The term ''bursa'' is Latin for ''pouch'' and is a synovium-lined sac that helps lubricate structures that move along one another. Bursae facilitate motion by reducing friction, and they can become symptomatic when inflamed, damaged, or infected. Prepatellar and pes anserine bursitis are commonly encountered causes of anterior knee pain.
The prepatellar bursa is a superficial bursa located between the skin and the anterior patella. Inflammation of this structure, also known as ''Housemaid's knee,'' results in prepatellar bursitis and is a common cause of AKP in those individuals who frequently kneel or spend large amounts of time on their knees
Box 2: Grading of Chondromalacia Patella (modified Shahriaree) 
Grade 1. Arthroscopic findings: Softening of articular cartilage; T1-weighted MR findings: Partial width focal decreased signal areas of patellar cartilage on T1-weighted sequences, not extending to cartilage surface.
Grade 2. Arthroscopic findings: "Blistering" of articular cartilage with surface abnormality; T1-weighted MR findings: Focal area of sharply marginated decreased signal extending to the articular surface.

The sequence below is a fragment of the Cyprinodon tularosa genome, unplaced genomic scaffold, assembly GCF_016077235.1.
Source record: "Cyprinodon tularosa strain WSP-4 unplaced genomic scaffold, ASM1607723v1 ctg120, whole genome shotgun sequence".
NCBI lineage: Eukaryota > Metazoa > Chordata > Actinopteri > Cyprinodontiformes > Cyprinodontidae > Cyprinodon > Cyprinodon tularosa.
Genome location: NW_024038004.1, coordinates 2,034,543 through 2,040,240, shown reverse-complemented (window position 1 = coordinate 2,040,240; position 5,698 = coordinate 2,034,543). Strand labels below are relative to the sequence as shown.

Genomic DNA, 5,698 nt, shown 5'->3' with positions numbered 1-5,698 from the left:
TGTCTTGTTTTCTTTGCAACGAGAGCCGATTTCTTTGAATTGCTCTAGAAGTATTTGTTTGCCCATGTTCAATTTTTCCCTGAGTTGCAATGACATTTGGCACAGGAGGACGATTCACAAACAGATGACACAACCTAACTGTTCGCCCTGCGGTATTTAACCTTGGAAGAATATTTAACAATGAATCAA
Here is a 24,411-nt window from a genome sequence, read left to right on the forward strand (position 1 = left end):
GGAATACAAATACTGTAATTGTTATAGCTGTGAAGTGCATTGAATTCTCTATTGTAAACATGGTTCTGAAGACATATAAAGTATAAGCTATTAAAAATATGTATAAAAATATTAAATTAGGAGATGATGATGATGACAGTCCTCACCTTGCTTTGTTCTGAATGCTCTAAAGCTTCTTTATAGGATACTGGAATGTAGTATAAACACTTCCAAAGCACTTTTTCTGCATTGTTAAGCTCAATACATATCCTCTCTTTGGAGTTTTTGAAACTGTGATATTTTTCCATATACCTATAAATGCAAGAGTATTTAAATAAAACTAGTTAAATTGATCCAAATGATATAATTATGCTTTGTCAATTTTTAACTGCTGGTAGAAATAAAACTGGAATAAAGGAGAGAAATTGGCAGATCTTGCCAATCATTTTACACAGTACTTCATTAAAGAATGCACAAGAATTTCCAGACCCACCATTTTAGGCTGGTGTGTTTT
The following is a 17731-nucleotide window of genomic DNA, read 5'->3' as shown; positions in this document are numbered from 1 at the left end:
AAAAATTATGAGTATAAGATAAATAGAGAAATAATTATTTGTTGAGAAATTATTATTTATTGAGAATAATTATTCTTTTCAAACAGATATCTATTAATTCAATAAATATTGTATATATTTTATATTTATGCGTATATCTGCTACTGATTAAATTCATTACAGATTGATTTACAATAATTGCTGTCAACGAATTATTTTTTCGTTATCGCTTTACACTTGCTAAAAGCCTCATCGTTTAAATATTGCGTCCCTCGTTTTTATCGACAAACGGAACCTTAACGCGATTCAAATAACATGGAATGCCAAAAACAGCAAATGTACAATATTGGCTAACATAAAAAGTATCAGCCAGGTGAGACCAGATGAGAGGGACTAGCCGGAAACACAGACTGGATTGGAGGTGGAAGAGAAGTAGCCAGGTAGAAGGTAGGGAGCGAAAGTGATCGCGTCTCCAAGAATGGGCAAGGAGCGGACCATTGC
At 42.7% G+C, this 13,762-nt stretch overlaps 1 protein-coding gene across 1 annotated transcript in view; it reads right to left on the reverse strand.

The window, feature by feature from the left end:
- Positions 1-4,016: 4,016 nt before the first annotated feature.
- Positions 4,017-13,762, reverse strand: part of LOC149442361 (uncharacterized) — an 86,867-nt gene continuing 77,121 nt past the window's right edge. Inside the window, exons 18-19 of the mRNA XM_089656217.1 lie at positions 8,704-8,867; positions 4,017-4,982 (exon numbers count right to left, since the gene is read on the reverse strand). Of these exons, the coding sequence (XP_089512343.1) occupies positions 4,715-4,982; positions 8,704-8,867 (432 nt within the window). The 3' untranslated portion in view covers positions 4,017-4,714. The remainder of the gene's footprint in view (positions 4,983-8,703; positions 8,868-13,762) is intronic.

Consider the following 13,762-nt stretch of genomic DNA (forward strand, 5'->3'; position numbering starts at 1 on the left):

Grade 3. Arthroscopic findings: Cartilage fibrillation; T1-weighted MR findings: Indistinct focal areas of decreased signal extending to the articular surface.
Grade 4. Arthroscopic findings: Full thickness cartilage ulceration; T1 weighted MR fingings: Full-thickness decreased signal abnormalities with associated subchondral bone low signal changes.
such as gardeners and carpet layers. Radiography may show prepatellar soft tissue swelling. Symptoms and physical exam findings may include pain that increases with ambulation or kneeling, decreased range of motion, and erythema/edema along the lower pole of the patella. MRI will usually show a pre-patellar fluid collection with low T1/high T2 signal.
Pes anserine bursitis is an inflammation of the conjoined insertion of the sar-torius, gracilis, and semitendinosus muscle tendons along the proximal medial aspect of the tibia . This entity is commonly associated with degenerative joint disease of the knee, but can also be seen in younger, active individuals who engage in sports requiring frequent side-to-side movements. The most specific physical exam finding is pain over the proximal anterior medial tibia where the conjoined tendons insert. On T1WI, there is usually a low intensity fluid collection in the region of the pes anserinus along the medial tibial meta-physis, which shows relatively high homogeneous signal on T2WI (Fig. 7).
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